In FIG. 21, the first and the second projections 158 and 159 are entered in the first and the second photo interrupters 156 and 157, respectively. As a result, the first and the second photo interrupters 156 and 157 are intercepted by the first and the second projections 158 and 159 and are put in off-states, respectively. This means that the illustrated joint assembly retains the reference attitude.

When the first and the second axes 81 and 87 are rotated relative to the frames of the first and the second motors 96 and 97, respectively, the first and the second photo interrupters 156 and 157 are put into on-states, respectively. Thereafter, the reference attitude can be detected each time when the photo interrupters 156 and 157 are turned off.

Referring to FIG. 22, a joint assembly according to a sixth embodiment of this invention is similar to that illustrated in FIG. 21 except that an additional photo interrupter 161 and an additional projection 162 are attached to the first and the second plate members 84 and 90, respectively, in place of the second photo interrupter 157 and the second projection 159 illustrated in FIG. 21.

With this structure, the illustrated joint assembly retains the reference attitude when the additional photo interrupter 161 is intercepted by the additional projection 162, like in FIG. 21. Therefore, the reference attitude can be detected each time when the additional photo interrupter 161 is turned off by the additional projection 162.

In FIGS. 21 and 22, a microswitch, a contactless switch, or the like may be substituted for each of the first, the second, and the additional photo interrupters 156, 157, and 161. A detector, such as a rotary encoder, may be attached to each of the first and the second motors 96 and 97 instead of a combination of the photo interrupter and the projection.

From this fact, it is readily understood that the detectors may be attached to the joint assemblies illustrated in conjunction with FIGS. 13, 15, and 16.

Referring to FIG. 23, a joint system according to a seventh embodiment of this invention comprises a control circuit 165 as illustrated in FIG. 23 in combination with either one of the joint assemblies according to the first through sixth embodiments. Prior to description of the control circuit 165, the motion of the free end 42 will be analyzed in detail for a better understanding of the control circuit 165. Inasmuch as the motion of the free end 42 is common to all of the embodiments, description will be restricted to that joint assembly according to the first embodiment which is illustrated in FIGS. 8 and 9 and which has the orthogonal coordinate system of x-y-z determined in the manner mentioned in conjunction with FIGS. 10 to 12.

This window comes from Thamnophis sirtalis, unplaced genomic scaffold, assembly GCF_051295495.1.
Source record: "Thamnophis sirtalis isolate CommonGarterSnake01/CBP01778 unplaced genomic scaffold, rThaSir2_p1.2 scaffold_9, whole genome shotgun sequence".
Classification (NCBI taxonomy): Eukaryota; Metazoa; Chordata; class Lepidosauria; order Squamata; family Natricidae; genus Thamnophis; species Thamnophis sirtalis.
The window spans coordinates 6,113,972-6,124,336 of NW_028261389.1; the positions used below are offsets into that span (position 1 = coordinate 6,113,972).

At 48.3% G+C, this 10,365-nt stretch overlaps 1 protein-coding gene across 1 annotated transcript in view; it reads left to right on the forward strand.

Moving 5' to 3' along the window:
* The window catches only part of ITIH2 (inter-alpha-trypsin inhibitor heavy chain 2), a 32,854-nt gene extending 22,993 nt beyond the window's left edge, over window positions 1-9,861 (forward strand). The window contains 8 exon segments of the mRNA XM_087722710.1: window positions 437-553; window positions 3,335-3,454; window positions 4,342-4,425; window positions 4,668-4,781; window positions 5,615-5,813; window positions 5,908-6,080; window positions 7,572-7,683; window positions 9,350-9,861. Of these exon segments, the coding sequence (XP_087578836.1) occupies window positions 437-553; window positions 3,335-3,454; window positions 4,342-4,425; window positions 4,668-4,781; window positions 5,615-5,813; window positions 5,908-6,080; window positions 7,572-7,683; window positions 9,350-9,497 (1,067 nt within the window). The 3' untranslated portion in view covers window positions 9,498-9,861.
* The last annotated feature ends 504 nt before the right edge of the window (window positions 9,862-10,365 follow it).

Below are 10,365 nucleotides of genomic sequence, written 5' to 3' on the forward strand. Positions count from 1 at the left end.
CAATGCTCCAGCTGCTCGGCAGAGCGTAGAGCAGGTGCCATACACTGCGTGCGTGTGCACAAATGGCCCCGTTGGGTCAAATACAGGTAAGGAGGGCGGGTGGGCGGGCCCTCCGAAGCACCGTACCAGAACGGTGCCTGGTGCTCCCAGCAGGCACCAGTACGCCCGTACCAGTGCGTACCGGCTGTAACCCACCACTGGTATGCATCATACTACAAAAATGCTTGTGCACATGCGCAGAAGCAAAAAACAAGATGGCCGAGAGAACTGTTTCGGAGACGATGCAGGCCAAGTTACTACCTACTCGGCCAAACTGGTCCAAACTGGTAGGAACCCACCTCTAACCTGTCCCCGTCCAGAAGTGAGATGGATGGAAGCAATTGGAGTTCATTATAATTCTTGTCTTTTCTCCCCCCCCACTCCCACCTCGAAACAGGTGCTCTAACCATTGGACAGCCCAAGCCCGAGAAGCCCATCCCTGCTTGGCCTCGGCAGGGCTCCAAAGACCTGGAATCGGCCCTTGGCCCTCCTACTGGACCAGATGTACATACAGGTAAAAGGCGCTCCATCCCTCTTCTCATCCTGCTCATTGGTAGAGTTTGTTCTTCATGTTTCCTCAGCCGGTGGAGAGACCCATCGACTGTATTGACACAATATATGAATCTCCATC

Referring to FIG. 24, it is assumed that the center point of the free end 42 is positioned on the z-axis and will be referred to as a first point P1. Subsequently, the center point of the free end 42 is assumed to be moved from the first point P1 to a second point P2 along the x-z plane. The second point P2 is specified by a line segment 166 between the center point and the origin P determined in the manner described with reference to FIG. 10. The line segment 166 intersects the z-axis at an angle g which will be called the crossed axis angle between the first and the second axes 81 and 87. In addition, an azimuth can be determined with respect to the x-z plane. As to the second point P2, the azimuth is equal to 0.

It should be recollected that the center point of the free end can be moved on the x-z plane when the first and the second axes 81 and 87 are rotated in the reverse directions to each other at the same speed of rotation, as mentioned with reference to FIG. 12. This means that the motion from the first point P1 to the second point P2 is decomposed into two componental motions which are individually imparted by a rotation of the first axle 81 alone and by a rotation of the second axle 87 alone, as specified by 111 and 112 in FIGS. 10 and 11, respectively.

Referring to FIG. 25, the motion from the first point P1 to the second point P2 will be decomposed so as to facilitate this invention. At first, let the first axle 81 alone be rotated counterclockwise. In this event, the center point of the free end is circulated from the first point P1 by a prescribed angle φ along the first circular locus 111 and is assumed to reach a third point P3.